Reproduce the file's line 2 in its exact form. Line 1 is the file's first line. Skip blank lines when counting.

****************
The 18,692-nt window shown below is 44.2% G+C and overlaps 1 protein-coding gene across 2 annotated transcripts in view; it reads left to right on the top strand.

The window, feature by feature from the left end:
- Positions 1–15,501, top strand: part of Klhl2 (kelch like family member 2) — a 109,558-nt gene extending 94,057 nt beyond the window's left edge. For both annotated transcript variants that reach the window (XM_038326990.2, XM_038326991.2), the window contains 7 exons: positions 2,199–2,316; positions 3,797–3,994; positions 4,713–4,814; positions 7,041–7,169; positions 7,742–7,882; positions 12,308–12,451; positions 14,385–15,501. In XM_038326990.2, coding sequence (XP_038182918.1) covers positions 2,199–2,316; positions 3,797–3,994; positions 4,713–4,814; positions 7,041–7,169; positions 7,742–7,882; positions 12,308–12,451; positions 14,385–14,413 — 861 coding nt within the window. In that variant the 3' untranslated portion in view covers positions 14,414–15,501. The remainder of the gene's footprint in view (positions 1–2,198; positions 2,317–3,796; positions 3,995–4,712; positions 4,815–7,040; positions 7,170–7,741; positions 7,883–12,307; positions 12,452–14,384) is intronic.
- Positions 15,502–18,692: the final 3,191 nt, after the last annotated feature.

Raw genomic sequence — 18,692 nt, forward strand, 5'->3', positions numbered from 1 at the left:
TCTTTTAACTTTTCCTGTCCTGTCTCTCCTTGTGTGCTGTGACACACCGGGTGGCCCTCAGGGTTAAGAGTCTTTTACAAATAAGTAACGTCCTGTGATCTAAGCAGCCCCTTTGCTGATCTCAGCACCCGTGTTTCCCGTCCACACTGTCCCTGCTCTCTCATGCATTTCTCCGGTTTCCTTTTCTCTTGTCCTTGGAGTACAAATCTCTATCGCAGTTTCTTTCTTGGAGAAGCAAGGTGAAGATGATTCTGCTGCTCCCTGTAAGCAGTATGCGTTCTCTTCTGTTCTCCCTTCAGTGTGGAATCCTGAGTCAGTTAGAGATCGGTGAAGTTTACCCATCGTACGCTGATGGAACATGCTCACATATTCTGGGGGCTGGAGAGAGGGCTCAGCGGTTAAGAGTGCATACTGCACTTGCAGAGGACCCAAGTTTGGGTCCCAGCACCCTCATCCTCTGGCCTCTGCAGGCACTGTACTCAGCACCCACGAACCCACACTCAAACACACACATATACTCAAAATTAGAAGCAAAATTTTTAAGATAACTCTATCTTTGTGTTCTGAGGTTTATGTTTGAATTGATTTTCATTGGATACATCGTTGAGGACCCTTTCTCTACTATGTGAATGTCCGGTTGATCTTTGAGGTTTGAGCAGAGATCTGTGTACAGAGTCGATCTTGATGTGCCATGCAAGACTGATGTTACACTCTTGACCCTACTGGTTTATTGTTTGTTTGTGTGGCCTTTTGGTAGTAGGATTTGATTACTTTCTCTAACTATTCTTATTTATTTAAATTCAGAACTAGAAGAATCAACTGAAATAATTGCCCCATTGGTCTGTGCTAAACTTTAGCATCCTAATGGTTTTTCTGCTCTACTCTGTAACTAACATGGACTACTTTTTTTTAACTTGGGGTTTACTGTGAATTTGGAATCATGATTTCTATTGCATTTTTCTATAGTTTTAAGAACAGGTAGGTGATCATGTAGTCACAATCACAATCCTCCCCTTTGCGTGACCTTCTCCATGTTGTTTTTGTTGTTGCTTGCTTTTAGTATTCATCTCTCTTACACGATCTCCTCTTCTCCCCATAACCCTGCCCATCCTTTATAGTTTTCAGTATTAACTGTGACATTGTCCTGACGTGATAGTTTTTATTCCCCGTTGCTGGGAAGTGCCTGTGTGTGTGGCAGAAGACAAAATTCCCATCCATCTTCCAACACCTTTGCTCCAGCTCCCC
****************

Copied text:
The window, feature by feature from the left end: